College Essay: Freedom in Soccer

Sports: such a wide topic. But very little is talked about in the category of freedom and prison. How I found my way out of being trapped in a box.

A little girl from Colombia who came to America at the age of 6 was nothing but an athlete. Her mom wanted her in sports. She tried many sports that brought her joy, but only soccer made her feel at home. She decided to pursue soccer. Her mom signed her up for Joy of the People. She was thrilled.

Sami Lebert
Sami Lebert

Practices were always fun to her. As soon as she stepped foot on the field, all her problems would go away. She would be able to use soccer as a way out of situations that were holding her back. She was happy to have found someplace in this world where she felt lost.

As soon as sixth grade hit, two things happened. One was that she decided she wanted to play soccer forever, so she began to play for JOTP year-round. And two, she was starting middle school. Middle school is a challenge for everyone, but it felt especially challenging to her because she was different — different in a good way that she did not understand yet. She was at a predominantly white school and being the only girl of color in her grade made her feel misplaced. But despite the bad and lonely days, she always knew soccer was going to be there at the end of the day.

She pursued soccer because of all the compliments she got, and it was great until it was not. All the pressure to be the best player on the field got to her. Wanting to be the greatest, she began to overwork herself. But something was miss-ing; how was she to become the greatest if she couldn’t find the missing piece?

As she got older, she started to put hate on her performance during soccer. After all, she knew she could execute better. In fact she was determined to. Although she had bad performances at times, every-one always praised her. But when people boxed her into one thing, it started to feel like a prison.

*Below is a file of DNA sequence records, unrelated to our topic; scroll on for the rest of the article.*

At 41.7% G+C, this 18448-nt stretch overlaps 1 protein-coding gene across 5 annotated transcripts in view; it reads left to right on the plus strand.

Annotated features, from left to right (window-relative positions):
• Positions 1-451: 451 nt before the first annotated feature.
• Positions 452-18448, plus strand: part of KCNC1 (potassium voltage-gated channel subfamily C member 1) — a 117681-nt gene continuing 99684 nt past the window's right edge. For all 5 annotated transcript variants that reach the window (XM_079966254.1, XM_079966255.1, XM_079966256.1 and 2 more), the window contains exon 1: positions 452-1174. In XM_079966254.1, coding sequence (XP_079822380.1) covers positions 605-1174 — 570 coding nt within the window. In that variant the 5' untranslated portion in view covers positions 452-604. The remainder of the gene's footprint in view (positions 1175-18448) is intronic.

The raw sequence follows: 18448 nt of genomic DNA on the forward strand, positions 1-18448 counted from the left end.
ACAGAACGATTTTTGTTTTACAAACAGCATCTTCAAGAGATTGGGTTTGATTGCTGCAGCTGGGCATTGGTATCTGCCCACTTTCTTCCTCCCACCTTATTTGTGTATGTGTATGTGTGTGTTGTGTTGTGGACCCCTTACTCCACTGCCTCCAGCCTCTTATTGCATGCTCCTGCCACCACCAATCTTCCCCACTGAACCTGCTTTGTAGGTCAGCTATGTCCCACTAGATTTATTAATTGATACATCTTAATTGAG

Being trapped in one thing, ruined her. As soccer became a bigger part of her life, she was starting to fade out of the little things: friends, family and, most importantly, her-self. She did not know how to have a balance between reality and soccer. She would always choose soccer over anything else, despite it pulling her away from things.

As she got older she lost the love and joy she had for soccer. This dream of becoming one of the greatest began to fade away. Junior year she began to make friends and stopped making soccer a priority. She began to skip practices, hoping to let herself be free from soccer. But it was the opposite. No matter where she was or went, soccer was always there. Deep down she began to regret losing soccer and became depressed. The more days that passed without soccer, the more she started to lose herself. Piece by piece, until she had nothing more to give.

She knew she needed soccer in her life but also needed people. She slowly began finding ways out of being trapped in a box. She learned to love soccer again and be a part of a community that was not just one thing. She realized life is not all about one thing, rather about many little things that will help her move forward.

This little girl’s story was my reality. I was finally content with something I thought was my everything. Love can turn into hate. But hate can turn into knowledge. I learned in order to be the greatest, I had to stop defining myself as one thing and focus on being someone other than an athlete.